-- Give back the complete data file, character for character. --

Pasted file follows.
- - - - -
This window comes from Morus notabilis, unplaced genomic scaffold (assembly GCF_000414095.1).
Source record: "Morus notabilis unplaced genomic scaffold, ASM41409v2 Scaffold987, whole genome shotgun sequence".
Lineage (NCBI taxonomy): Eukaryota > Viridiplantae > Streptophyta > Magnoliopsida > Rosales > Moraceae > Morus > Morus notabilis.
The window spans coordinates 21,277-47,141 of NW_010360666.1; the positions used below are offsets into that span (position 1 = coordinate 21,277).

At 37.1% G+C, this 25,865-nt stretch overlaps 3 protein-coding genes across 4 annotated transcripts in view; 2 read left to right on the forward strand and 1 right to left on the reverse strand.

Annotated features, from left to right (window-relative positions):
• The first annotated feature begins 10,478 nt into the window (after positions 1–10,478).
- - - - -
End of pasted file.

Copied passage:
This window comes from Morus notabilis, unplaced genomic scaffold (assembly GCF_000414095.1).
Source record: "Morus notabilis unplaced genomic scaffold, ASM41409v2 Scaffold987, whole genome shotgun sequence".
Lineage (NCBI taxonomy): Eukaryota > Viridiplantae > Streptophyta > Magnoliopsida > Rosales > Moraceae > Morus > Morus notabilis.
The window spans coordinates 21,277-47,141 of NW_010360666.1; the positions used below are offsets into that span (position 1 = coordinate 21,277).

At 37.1% G+C, this 25,865-nt stretch overlaps 3 protein-coding genes across 4 annotated transcripts in view; 2 read left to right on the forward strand and 1 right to left on the reverse strand.

Annotated features, from left to right (window-relative positions):
• The first annotated feature begins 10,478 nt into the window (after positions 1–10,478).